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Spectacular Full Snow Moon Will Grace the Winter Sky This Week

February's full Moon, known as the Snow Moon, will offer us a spectacle on the winter skies for three days in a row. It will reach peak illumination on Wednesday, February 16th, and it won't be alone – the bright star Regulus will tag along on the west-northwestern horizon.
Full Moon 6 photos
A July 2012 Moonrise over Mt. Everts near Mammoth Hot Springs in Yellowstone National ParkFull MoonFull MoonFull MoonSnow Moon over Earth
Winter is halfway through. But that doesn't mean we don't get to enjoy celestial events. The Moon will appear full in our skies for three days, from Tuesday morning until Thursday night, according to NASA. It will shine the brightest on Wednesday, at 11:57 a.m. EST. But in many areas across the U.S., the best time to watch the Moon will be in the evening.

So how did it get its name? In the 1930s, the Maine Farmers' Almanac began publishing Native American names for these occurrences. Over time, more and more people started to use these names for each full Moon of the year.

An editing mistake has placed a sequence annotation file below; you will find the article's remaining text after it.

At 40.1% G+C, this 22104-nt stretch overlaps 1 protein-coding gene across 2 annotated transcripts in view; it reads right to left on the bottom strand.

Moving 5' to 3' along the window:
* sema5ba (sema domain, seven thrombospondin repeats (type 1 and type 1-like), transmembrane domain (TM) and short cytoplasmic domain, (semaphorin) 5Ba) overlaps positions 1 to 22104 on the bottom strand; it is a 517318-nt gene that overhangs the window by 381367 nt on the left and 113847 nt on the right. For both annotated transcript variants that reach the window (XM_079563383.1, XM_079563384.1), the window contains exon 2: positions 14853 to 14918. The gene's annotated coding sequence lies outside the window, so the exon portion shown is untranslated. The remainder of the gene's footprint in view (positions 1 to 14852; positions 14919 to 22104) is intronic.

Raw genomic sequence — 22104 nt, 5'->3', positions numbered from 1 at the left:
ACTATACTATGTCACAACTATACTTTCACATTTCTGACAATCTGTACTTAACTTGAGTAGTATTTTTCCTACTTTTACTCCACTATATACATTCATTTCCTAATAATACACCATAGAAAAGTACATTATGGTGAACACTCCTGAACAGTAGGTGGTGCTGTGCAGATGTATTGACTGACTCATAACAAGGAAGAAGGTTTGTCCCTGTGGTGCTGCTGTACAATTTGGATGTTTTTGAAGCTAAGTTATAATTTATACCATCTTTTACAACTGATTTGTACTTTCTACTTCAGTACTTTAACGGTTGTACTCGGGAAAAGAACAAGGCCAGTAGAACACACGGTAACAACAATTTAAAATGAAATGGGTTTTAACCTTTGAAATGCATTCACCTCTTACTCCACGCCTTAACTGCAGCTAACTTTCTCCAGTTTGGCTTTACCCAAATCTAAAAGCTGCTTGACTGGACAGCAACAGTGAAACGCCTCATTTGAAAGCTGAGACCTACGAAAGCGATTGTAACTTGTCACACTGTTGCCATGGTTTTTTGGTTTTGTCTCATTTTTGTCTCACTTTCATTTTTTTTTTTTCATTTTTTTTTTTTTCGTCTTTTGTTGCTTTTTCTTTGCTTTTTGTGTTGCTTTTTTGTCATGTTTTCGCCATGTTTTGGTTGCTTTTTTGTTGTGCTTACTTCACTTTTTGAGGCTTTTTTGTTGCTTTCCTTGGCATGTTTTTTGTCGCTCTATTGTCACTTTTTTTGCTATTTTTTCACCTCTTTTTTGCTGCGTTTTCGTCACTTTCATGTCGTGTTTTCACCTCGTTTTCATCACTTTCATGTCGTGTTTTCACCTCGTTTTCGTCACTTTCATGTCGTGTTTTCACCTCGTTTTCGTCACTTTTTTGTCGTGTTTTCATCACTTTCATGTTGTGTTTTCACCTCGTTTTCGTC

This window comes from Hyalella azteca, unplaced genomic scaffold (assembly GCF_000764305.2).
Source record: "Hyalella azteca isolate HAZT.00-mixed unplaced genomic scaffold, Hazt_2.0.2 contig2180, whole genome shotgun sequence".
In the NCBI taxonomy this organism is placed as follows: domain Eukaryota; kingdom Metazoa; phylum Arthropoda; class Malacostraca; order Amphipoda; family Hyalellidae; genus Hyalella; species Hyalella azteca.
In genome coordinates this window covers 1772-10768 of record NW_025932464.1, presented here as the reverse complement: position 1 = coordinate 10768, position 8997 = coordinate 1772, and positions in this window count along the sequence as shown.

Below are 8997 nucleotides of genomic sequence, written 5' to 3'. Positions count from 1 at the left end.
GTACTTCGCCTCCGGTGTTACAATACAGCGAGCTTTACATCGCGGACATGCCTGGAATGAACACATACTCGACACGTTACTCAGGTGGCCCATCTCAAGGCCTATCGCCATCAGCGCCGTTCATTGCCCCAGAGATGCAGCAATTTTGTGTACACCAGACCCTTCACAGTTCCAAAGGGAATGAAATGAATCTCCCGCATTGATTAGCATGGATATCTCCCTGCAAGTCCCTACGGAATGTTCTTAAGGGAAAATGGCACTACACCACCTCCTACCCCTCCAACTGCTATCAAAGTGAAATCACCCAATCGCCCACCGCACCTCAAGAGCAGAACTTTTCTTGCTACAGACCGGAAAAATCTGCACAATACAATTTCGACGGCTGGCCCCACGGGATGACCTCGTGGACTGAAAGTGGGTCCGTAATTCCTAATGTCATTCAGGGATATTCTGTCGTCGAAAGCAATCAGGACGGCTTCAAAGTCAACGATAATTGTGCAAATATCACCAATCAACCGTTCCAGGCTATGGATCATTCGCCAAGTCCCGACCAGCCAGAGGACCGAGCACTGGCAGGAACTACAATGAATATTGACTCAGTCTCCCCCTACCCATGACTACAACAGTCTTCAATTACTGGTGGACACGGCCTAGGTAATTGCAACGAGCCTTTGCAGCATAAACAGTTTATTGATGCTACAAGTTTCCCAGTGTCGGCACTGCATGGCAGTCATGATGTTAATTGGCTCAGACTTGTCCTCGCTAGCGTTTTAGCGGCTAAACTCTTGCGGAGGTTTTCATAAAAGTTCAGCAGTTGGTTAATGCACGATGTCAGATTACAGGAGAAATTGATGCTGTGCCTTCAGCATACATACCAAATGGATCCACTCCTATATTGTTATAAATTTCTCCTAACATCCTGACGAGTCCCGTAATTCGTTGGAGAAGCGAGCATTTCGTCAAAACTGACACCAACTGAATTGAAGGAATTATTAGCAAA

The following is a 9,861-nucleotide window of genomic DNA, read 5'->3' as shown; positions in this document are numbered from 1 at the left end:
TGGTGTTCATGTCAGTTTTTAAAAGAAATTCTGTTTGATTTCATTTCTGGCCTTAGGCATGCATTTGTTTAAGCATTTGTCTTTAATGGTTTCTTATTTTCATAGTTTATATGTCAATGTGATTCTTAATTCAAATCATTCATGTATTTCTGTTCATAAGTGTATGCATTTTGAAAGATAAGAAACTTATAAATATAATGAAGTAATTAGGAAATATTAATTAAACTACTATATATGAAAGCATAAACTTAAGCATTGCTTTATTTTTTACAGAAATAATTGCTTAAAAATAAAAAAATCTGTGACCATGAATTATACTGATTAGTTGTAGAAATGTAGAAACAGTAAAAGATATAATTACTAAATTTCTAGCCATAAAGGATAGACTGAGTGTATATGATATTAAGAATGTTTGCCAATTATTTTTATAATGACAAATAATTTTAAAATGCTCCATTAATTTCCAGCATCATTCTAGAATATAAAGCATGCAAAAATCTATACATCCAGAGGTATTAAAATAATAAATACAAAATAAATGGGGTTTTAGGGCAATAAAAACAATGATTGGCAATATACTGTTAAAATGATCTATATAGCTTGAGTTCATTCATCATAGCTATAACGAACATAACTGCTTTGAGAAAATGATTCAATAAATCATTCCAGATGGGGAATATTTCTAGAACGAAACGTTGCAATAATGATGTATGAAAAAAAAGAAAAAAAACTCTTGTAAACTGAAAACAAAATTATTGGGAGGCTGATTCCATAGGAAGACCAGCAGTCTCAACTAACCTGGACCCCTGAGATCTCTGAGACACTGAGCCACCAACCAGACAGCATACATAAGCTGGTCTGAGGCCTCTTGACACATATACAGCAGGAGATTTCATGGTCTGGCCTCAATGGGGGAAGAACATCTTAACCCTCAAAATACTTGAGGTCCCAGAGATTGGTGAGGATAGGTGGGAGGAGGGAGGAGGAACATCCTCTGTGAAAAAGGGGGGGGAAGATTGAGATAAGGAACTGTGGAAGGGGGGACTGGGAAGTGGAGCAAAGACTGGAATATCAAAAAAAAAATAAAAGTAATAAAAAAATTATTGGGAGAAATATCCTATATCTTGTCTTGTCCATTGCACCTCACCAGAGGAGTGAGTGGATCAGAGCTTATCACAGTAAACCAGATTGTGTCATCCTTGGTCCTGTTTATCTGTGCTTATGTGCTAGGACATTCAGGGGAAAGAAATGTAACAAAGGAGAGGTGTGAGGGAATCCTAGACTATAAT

The tribes of what is today the northeastern part of the U.S. called the February Moon the Snow Moon because of the heavy snow that falls around this time. However, other tribes also named it the Eagle Moon, the Bear Moon, or the Raccoon Moon, connecting it to different animals.

They also associated the February Moon with scarcity since the heavy snowstorms made hunting difficult and, as a result, named our satellite the Hunger Moon or the Bony Moon.

If you're planning to go out and snap some pictures of the Snow Moon, NASA advises you to stay warm and watch out for snowstorms. And if the weather is clear in your area, all that's left for you to do is look up and enjoy the stunning view.

The next full Moon, called the Worm Moon, will rise just two days ahead of the spring equinox on March 18th. It will reach its peak at 3:18 a.m. EDT and will appear full for three days, offering lucky skywatchers a wonderful spectacle throughout the weekend.

 
 
 
 
 

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